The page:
But here are some of the things that these agencies do, just from the perspective of our work with them: reduce pollution in our water system, lower energy usage in buildings in a cost-effective manner, prevent people – especially children and the aged – from being exposed to chemicals and other hazards that could jeopardize their health or kill them, and encourage builders to construct homes that are environmentally sound and energy efficient. Just to name a few things.

So, I laugh (sort of) when those who support the shutdown talk about how we can get by without most of this stuff. I guess they don’t breathe, drink water, live in homes, work in buildings or have any illnesses in their families. They’re pretty lucky, I guess.

I feel a general sense of low-level anxiety at our company. We’re keeping busy right now with internal tasks but how long that can last, I have no idea. I suspect the next step will be asking/encouraging people to use vacation time, if they can. Then, who knows?

It’s really nice that some of the Republican “leaders” decided to make sure the old vets could visit the World War II Memorial. Maybe they could do something a little more constructive that doesn’t also constitute a photo opp.

Another:

I’m an Aerospace Engineer who evaluates safety issues for the FAA. A couple of my coworkers and I have been excepted to keep up on the highest priority tasks, and evaluating new potential issues as they come in. But 90% of my coworkers (most of whom don’t work full time on operational safety) are furloughed. If this extends for much longer we’re going to have to bring back more people, because as lower priority issues sit for too long, they tend to bubble up the risk scale, and we don’t want to have to start grounding airplanes. Luckily, we have the flexibility to initiate call backs.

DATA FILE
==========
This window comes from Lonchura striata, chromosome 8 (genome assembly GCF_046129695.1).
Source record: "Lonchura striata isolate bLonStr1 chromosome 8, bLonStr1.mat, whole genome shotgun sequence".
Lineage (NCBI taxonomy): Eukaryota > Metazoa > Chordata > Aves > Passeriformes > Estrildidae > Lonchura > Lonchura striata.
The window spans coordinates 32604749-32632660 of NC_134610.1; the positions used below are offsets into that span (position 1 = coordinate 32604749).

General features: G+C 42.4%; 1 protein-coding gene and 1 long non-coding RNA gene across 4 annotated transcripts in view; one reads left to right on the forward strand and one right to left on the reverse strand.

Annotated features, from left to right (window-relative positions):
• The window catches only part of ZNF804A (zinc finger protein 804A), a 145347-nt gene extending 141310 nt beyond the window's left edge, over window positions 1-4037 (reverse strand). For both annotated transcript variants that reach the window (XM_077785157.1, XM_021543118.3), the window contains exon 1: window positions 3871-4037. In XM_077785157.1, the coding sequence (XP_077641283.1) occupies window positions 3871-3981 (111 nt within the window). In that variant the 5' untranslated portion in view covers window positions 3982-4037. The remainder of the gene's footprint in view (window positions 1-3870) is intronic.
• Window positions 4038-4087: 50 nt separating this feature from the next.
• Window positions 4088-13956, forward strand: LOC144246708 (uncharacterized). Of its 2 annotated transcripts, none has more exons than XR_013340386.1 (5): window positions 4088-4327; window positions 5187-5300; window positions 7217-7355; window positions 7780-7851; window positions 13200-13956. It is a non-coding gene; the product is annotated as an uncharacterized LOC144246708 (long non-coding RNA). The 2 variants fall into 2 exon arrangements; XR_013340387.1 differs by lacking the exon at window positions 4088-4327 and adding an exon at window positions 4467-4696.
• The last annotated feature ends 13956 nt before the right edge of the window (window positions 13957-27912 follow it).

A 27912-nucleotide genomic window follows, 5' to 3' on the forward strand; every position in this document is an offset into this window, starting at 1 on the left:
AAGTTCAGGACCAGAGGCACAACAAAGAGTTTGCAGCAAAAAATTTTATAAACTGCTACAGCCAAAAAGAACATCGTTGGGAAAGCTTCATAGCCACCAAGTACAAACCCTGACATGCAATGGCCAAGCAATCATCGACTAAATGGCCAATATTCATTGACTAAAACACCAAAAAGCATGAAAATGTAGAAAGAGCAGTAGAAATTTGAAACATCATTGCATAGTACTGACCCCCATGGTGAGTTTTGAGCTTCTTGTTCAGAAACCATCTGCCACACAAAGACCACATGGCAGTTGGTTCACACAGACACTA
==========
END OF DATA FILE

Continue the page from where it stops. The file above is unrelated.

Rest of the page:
Three years ago, before becoming a civil servant, I would’ve shrugged off the folks who claim these absolute minimum staffing levels constitute the proper amount of government. I might have even conceded the principle. But having seen the sausage being made, it’s amazing how little these small-government fetishists know about what gets done day to day. Oftentimes, zilch.

One more:

I’ve been reading the various iterations of your blog since the Pleistocene era of the blogworld. I finally [tinypass_offer text=”subscribed”] today. I’ve been meaning to for a long time, but today I pulled the trigger. Your blog is the only place where I’ve seen all these stories of people actually affected by the shutdown brought on by the virulent clown-show that is the modern Republican Party. This is the bit from one of your readers that pulled me in: “While the Neo-Confederate toddlers stamp their feet and hold their breath, it is America that is turning blue.”

I’ve long since fallen under the spell of your writing. But today made it clear to me that I’ve also fallen under the spell of your readers’ writing as well. It is this extraordinary back and forth between writer and reader – which is not to be found anywhere else on the intertubez – which is ultimately irresistible to me.

And us as well. Read the whole series here, as well as unfiltered response from readers on our Facebook page. Our ever-growing archive of reader threads is here.